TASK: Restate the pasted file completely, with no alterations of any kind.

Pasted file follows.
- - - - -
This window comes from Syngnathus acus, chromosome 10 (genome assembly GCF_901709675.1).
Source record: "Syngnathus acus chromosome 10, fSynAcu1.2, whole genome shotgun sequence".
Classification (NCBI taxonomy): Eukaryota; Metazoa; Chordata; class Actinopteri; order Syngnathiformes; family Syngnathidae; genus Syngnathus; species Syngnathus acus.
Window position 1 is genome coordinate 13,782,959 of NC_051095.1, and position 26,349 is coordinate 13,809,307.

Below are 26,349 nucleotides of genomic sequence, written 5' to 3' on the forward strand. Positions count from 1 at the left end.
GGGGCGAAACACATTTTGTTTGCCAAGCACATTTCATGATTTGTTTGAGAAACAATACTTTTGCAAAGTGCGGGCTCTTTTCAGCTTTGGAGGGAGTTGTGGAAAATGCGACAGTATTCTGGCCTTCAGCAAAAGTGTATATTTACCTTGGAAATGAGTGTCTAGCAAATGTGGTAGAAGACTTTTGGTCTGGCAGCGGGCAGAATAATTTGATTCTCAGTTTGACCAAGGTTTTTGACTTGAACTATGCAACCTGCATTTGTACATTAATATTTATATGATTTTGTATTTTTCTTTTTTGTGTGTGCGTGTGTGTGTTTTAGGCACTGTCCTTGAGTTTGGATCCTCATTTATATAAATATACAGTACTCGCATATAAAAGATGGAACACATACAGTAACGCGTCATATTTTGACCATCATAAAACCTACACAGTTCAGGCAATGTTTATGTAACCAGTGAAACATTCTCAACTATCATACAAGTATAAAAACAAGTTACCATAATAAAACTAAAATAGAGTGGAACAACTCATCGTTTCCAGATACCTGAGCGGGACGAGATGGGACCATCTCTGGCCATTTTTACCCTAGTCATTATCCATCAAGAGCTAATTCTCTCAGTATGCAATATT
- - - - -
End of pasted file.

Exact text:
This window comes from Syngnathus acus, chromosome 10 (genome assembly GCF_901709675.1).
Source record: "Syngnathus acus chromosome 10, fSynAcu1.2, whole genome shotgun sequence".
Classification (NCBI taxonomy): Eukaryota; Metazoa; Chordata; class Actinopteri; order Syngnathiformes; family Syngnathidae; genus Syngnathus; species Syngnathus acus.
Window position 1 is genome coordinate 13,782,959 of NC_051095.1, and position 26,349 is coordinate 13,809,307.

Below are 26,349 nucleotides of genomic sequence, written 5' to 3' on the forward strand. Positions count from 1 at the left end.
GGGGCGAAACACATTTTGTTTGCCAAGCACATTTCATGATTTGTTTGAGAAACAATACTTTTGCAAAGTGCGGGCTCTTTTCAGCTTTGGAGGGAGTTGTGGAAAATGCGACAGTATTCTGGCCTTCAGCAAAAGTGTATATTTACCTTGGAAATGAGTGTCTAGCAAATGTGGTAGAAGACTTTTGGTCTGGCAGCGGGCAGAATAATTTGATTCTCAGTTTGACCAAGGTTTTTGACTTGAACTATGCAACCTGCATTTGTACATTAATATTTATATGATTTTGTATTTTTCTTTTTTGTGTGTGCGTGTGTGTGTTTTAGGCACTGTCCTTGAGTTTGGATCCTCATTTATATAAATATACAGTACTCGCATATAAAAGATGGAACACATACAGTAACGCGTCATATTTTGACCATCATAAAACCTACACAGTTCAGGCAATGTTTATGTAACCAGTGAAACATTCTCAACTATCATACAAGTATAAAAACAAGTTACCATAATAAAACTAAAATAGAGTGGAACAACTCATCGTTTCCAGATACCTGAGCGGGACGAGATGGGACCATCTCTGGCCATTTTTACCCTAGTCATTATCCATCAAGAGCTAATTCTCTCAGTATGCAATATT